We have science to thank for so many of the benefits of modern life, from our medicines to our food supply to our smartphones. Science also holds the promise of addressing our planet’s most serious environmental challenges. Innovations in renewable energy and clean vehicles can slow the pace of climate change. Rigorous research can better equip us to address the growing problem of plastic pollution in our ocean.

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Scientists with the Aquarium’s Sea Otter Program release a rescued sea otter back into the wild.

At Monterey Bay Aquarium, science is at the core of our mission to inspire conservation of the ocean. That’s why we’re one of the first 100 partners in the national March for Science, a series of nearly 500 coordinated events across the United States and around the world on Saturday, April 22. Other partners include the American Association for the Advancement of Science (AAAS), American Geophysical Union, Ecological Society of America, Society for Conservation Biology and Union of Concerned Scientists.

“The world is too interconnected, and the issues are too complex, to make decisions without the input of science,” says Kyle Van Houtan, the Aquarium’s science director.

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Aquarist Jennifer O’Quin Anstey checks in on baby seahorses (Hippocampus ingens) in the Aquarium’s lab.

Over the next two weeks, on this blog and through our Twitter and Facebook feeds, we’ll share more about how science contributes to ocean health. We’ll highlight research that’s leading to exciting discoveries about ocean wildlife, and science-based programs transforming the market for sustainable seafood.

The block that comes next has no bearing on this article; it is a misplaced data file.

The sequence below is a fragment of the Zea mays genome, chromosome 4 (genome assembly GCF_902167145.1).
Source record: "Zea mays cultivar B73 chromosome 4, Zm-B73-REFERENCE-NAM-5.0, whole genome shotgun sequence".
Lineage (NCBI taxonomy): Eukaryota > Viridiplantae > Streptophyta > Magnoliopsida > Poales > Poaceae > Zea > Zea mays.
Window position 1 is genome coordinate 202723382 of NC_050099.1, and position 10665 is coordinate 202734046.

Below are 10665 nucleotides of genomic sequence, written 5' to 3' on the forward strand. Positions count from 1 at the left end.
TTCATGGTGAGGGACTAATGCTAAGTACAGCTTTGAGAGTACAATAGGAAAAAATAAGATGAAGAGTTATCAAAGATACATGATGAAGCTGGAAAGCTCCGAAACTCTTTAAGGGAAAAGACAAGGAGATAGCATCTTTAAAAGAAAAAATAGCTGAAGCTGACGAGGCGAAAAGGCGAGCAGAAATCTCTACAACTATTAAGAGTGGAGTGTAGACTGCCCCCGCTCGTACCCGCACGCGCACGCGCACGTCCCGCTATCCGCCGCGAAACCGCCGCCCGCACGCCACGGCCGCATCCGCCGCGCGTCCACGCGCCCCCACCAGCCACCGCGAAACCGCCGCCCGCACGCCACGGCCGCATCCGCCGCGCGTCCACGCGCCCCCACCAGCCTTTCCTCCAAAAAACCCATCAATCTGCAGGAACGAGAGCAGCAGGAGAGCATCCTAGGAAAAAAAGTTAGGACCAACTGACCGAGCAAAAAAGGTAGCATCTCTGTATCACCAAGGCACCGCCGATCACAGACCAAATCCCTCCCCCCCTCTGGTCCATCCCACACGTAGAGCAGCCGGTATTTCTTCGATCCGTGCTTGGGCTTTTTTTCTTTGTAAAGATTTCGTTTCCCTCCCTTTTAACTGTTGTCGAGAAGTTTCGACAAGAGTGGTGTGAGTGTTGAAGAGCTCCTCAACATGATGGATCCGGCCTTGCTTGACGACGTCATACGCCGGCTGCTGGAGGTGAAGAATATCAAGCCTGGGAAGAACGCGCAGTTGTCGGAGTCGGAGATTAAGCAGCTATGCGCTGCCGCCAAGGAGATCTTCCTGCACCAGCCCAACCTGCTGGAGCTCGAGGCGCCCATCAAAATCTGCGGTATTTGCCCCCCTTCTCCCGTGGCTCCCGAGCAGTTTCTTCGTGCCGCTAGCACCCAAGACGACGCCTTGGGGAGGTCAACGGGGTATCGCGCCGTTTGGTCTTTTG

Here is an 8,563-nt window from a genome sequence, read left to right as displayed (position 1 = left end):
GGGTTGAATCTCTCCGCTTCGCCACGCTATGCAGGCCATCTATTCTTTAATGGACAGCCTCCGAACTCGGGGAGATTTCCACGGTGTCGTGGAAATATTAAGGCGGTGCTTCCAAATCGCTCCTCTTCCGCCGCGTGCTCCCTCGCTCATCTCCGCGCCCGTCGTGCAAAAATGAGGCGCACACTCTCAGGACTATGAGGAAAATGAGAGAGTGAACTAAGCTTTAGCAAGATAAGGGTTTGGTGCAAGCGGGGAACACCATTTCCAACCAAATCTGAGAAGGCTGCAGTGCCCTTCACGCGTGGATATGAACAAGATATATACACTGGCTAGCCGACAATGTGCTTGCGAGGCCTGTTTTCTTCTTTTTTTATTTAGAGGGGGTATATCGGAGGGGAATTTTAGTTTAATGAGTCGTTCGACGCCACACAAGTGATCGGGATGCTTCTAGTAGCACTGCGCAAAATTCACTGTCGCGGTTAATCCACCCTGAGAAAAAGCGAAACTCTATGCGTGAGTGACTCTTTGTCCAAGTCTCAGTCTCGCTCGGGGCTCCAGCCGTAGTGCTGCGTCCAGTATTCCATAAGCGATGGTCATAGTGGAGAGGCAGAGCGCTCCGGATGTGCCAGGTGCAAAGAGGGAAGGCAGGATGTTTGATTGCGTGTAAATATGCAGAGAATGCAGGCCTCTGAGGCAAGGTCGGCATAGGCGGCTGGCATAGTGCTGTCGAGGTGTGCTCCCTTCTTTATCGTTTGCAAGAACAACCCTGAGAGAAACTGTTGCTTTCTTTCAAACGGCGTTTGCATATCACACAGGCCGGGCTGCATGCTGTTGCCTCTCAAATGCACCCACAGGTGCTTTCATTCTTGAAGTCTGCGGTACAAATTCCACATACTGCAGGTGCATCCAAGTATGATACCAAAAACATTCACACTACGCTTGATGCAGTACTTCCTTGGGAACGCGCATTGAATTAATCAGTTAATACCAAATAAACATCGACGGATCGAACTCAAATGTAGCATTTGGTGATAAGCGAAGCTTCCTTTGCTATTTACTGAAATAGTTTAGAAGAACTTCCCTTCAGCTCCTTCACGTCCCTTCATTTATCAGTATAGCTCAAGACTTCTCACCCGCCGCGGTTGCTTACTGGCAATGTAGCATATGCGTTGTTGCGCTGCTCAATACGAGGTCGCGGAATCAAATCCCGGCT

We’ll celebrate science education programs that empower young people from diverse backgrounds to become citizen scientists and the ocean conservation leaders of the future. We’ll highlight policy work in support of science-based decision-making, and breakthroughs in deep-sea exploration.

This Earth Day, April 22, the movement will go global as people from all walks of life come together to stand up for science. Advocates in Washington, D.C., will be joined by people at satellite marches on six continents, celebrating science—and their hope for our shared future—with one voice.


Find a March for Science near you.

 

Our best Conservation & Science stories of 2016

It’s been an exciting year for ocean conservation at the Monterey Bay Aquarium.

We’ve shared how our care for the animals in our living collections—including snowy ploverscomb jellies, ocean sunfish and Pacific seahorses—contibutes to the conservation of their wild kin.

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The Aquarium helps rehabilitate threatened Western snowy plovers.

We’ve visited the Canadian cousins of Monterey Bay’s sea otters, explored how sea otters use tools, and assisted scientists working to decode the sea otter genome.

We’ve collaborated with our colleagues in Baja, Mexico on a number of conservation missions—one of them involving ancient shark mummies. And we joined forces with U.S. aquariums and zoos to call for stronger protections for the endangered vaquita porpoises of the Gulf of California.

As 2016 comes to a close, let’s look back at the top 10 highlights from this blog:

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A white shark approaches schooling sardines.

10. Camera to Crack a White Shark MysteryOur senior reseach scientist teamed up with the Monterey Bay Aquarium Research Institute for a high-tech mission: to capture video footage of great white sharks in their most mysterious habitat.

“Some of the engineering team said it was an impossible job,” MBARI Engineer Thom Maughan recalled. “But I’m attracted to those opportunities.”

Read more…

Honoring Congressman Sam Farr’s ocean legacy